Scholarly article on topic 'Effects of chloramine-T exposure on oxidative stress biomarkers and liver biochemistry of rainbow trout, Oncorhynchus mykiss (Walbaum), brown trout, Salmo trutta (L.), and grayling, Thymallus thymallus (L.)'

Effects of chloramine-T exposure on oxidative stress biomarkers and liver biochemistry of rainbow trout, Oncorhynchus mykiss (Walbaum), brown trout, Salmo trutta (L.), and grayling, Thymallus thymallus (L.) Academic research paper on "Animal and dairy science"

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Academic research paper on topic "Effects of chloramine-T exposure on oxidative stress biomarkers and liver biochemistry of rainbow trout, Oncorhynchus mykiss (Walbaum), brown trout, Salmo trutta (L.), and grayling, Thymallus thymallus (L.)"

Arch. Pol. Fish. (2013) 21: 41-51 DOI 10.2478/aopf-2013-0005

RESEARCH ARTICLE

Effects of chloramine-T exposure on oxidative stress biomarkers and liver biochemistry of rainbow trout, Oncorhynchus mykiss (Walbaum), brown trout, Salmo trutta (L.), and grayling, Thymallus thymallus (L.)

Halyna Tkachenko, Natalia Kurhaluk, Joanna Grudniewska

Received - 16 August 2012/Accepted - 27November 2012. Published online: 31 March 2013; ©Inland Fisheries Institute in Olsztyn, Poland Citation: Tkachenko H., Kurhaluk N., Grudniewska J. 2013 - Effects of chloramine-T exposure on oxidative stress biomarkers and liver biochemistry of rainbow trout, Oncorhynchus mykiss (Walbaum), brown trout, Salmo trutta (L.), and grayling, Thymallus thymallus (L.) - Arch. Pol. Fish. 21: 41-51.

Abstract. Oxidative stress, biochemical and enzymological biomarkers were compared among rainbow trout, Oncorhynchus mykiss (Walbaum), brown trout, Salmo trutta (L.), and grayling, Thymallus thymallus (L.) to determine the mechanisms of hepatotoxicity caused by chloramine-T bath treatment. The fish were exposed to chloramine-T at a concentration of 9 g m-3 for 20 min three times daily every three days. The control groups of fish, which were not exposed, were handled in the same way as the chloramine-T treatment groups. Chloramine-T treatment varies among fish species; for example, such treatment baths markedly decrease the carbonyl derivate levels of oxidative protein and aminotransferase activities, the elevation of which is a compensatory mechanism for impaired metabolism, but only in rainbow trout livers. No significant changes were noted in oxidative stress biomarkers between the control and chloramine-treated brown trout groups. Grayling chloramine-T exposure resulted in significant elevation in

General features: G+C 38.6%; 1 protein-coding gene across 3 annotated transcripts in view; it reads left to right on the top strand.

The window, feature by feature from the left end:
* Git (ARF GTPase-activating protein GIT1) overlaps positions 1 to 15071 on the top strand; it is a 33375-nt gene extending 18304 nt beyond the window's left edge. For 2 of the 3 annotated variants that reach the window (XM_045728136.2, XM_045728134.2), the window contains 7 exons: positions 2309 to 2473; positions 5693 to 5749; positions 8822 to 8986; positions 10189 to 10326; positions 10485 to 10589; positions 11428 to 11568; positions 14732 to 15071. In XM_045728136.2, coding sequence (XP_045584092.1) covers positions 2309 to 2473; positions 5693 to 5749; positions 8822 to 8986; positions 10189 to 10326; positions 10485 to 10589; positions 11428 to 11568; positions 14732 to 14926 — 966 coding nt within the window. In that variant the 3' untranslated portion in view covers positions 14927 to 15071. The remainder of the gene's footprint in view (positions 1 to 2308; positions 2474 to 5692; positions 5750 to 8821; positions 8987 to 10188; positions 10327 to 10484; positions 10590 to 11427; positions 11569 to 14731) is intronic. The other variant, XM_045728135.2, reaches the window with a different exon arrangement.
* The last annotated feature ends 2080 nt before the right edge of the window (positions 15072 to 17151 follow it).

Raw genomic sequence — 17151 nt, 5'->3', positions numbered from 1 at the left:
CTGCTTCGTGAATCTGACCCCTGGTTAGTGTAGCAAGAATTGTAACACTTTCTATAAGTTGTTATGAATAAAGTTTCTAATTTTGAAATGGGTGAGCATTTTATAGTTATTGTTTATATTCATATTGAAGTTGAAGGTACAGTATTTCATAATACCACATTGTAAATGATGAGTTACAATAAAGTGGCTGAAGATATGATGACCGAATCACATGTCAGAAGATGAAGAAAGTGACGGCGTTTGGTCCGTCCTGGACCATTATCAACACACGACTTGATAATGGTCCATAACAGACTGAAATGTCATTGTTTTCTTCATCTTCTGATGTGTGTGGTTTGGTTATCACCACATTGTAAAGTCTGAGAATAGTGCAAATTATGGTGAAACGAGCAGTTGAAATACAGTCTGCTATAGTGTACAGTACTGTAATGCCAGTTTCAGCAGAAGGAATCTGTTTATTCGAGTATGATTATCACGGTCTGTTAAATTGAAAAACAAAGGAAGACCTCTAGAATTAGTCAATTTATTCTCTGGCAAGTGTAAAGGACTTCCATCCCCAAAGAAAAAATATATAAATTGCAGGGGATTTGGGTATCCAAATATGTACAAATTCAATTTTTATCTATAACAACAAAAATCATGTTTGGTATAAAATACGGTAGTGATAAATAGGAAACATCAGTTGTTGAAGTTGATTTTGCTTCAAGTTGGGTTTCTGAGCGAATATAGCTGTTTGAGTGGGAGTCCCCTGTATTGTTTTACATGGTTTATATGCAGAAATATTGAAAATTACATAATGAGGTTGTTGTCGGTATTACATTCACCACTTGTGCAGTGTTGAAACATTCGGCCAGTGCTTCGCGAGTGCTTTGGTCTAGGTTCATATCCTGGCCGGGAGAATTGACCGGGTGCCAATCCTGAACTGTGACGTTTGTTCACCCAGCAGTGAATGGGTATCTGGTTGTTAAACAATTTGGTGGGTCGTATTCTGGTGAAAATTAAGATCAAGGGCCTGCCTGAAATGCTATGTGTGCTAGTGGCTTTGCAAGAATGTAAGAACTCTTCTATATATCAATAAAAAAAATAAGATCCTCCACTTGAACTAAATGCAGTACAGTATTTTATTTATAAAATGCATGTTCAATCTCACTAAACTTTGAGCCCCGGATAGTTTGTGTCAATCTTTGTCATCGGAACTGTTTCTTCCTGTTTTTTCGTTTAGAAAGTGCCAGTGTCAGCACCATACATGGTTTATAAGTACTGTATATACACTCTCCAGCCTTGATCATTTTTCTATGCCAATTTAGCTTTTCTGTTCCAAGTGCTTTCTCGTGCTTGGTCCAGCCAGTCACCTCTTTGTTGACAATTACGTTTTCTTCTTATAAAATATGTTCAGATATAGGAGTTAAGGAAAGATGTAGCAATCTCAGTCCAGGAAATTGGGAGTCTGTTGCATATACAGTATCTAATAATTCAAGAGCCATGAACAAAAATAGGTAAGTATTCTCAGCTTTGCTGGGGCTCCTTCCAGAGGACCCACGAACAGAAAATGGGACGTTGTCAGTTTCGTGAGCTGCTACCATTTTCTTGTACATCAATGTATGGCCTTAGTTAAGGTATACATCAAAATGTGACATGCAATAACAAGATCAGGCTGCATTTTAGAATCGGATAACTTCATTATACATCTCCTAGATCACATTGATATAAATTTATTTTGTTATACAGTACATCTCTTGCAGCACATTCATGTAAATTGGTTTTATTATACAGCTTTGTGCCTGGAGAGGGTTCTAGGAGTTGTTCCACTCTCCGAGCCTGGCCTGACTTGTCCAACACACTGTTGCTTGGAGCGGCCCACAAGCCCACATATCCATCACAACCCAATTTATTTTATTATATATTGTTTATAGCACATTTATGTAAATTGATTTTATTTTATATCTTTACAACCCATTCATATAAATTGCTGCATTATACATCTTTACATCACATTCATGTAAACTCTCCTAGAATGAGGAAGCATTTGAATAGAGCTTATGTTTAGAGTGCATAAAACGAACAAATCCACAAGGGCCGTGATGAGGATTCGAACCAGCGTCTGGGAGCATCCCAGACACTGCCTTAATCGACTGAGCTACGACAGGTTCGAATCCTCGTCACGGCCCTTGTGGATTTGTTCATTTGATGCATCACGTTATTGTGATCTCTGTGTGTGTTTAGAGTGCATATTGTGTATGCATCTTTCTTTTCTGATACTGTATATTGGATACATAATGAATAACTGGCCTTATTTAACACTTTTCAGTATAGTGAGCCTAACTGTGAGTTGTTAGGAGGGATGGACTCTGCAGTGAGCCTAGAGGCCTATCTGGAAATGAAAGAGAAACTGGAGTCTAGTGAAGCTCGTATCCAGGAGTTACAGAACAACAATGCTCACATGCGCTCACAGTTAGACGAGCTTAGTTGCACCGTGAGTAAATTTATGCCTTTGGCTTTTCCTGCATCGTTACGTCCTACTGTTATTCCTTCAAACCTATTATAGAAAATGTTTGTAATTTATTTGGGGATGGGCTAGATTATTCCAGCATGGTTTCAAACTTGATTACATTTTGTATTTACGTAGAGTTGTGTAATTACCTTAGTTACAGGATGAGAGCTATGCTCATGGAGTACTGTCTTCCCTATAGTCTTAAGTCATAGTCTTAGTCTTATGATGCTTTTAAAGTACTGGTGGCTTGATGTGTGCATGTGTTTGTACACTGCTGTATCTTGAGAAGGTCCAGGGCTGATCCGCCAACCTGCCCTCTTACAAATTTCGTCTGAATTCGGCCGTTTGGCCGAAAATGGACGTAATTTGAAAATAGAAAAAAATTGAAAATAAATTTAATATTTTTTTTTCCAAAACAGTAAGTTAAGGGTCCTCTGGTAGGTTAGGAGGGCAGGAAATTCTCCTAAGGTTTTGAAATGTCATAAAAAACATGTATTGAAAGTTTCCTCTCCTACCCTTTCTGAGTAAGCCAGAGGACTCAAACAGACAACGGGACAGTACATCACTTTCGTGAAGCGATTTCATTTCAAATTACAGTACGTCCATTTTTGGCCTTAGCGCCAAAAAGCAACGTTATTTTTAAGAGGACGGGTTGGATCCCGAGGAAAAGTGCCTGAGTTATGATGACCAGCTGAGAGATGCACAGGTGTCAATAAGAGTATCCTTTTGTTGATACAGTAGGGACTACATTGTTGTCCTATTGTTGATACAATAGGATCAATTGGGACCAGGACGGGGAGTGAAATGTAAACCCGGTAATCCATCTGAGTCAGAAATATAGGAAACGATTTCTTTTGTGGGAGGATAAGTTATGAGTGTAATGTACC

H. Tkachenko [H]

Department of Zoology, Institute of Biology and Environmental

Protection, Pomeranian University, Slupsk, Poland

e-mail: htkachenko@apsl.edu.pl

N. Kurhaluk

Department of Animal Physiology, Institute of Biology and

Environmental Protection, Pomeranian University, Slupsk, Poland

J. Grudniewska

Department of Salmonid Research in Rutki

Inland Fisheries Institute in Olsztyn, Poland

severe oxidative stress biomarker levels. Increased carbonyl derivates of oxidative protein can modify aminotransferase and lactate dehydrogenase activity and lactate and pyruvate levels, all of which cause primarily increased enzyme activity because of oxidative stress in the livers of the chloramine-exposed fish. The present study indicates that chloramine-T at a dose of 9 g m-3 can partially attenuate oxidative stress, and can be used for the prophylactic treatment of rainbow and brown trout.

Keywords: chloramine-T, oxidative stress, aminotransferases, lactate dehydrogenase, liver

Introduction

Chloramine-T is a widel-used therapeutic agent for the treatment of bacterial and parasitic gill and skin diseases in intensive salmonid aquaculture (Powell etal. 1994, 1998, Leef etal. 2007). Chloramine-T is used extensively as a prophylactic or disinfective treatment in a variety of doses; however, treatment doses in the range of 5-20 mg l1 appear to be the most common (From 1980, Bullock et al. 1991, Powell et al. 1994). Chloramine-T in known to increase freshwater bathing efficacy and reduce amoeba survival (Powell and Clark 2003). Recent

studies also suggest that chloramine-T is as effective in seawater as in fresh water (Harris et al. 2004, 2005). Concentrations of between 8.5 and 12 mg l-1 have been demonstrated to be successful in controling bacterial gill diseases in hatcheries (From 1980, Bullock et al. 1991). However, Powell et al. (1994) suggest that juvenile rainbow trout, Oncorhynchus mykiss (Walbaum), exposed to 10 and 20 mg chloramine-T l-1 exhibit a significant predisposition for erosive dermatitis of the caudal fin, which appears to be caused by opportunistic pathogens of the genera Pseudomonas spp. and Flavobacter spp. These authors recommend prophylactic doses of chloramine-T of less than 10 mg l1. Repeated rainbow trout exposure to chloramine-T has also been demonstrated to decrease growth rates (Powell et al. 1994).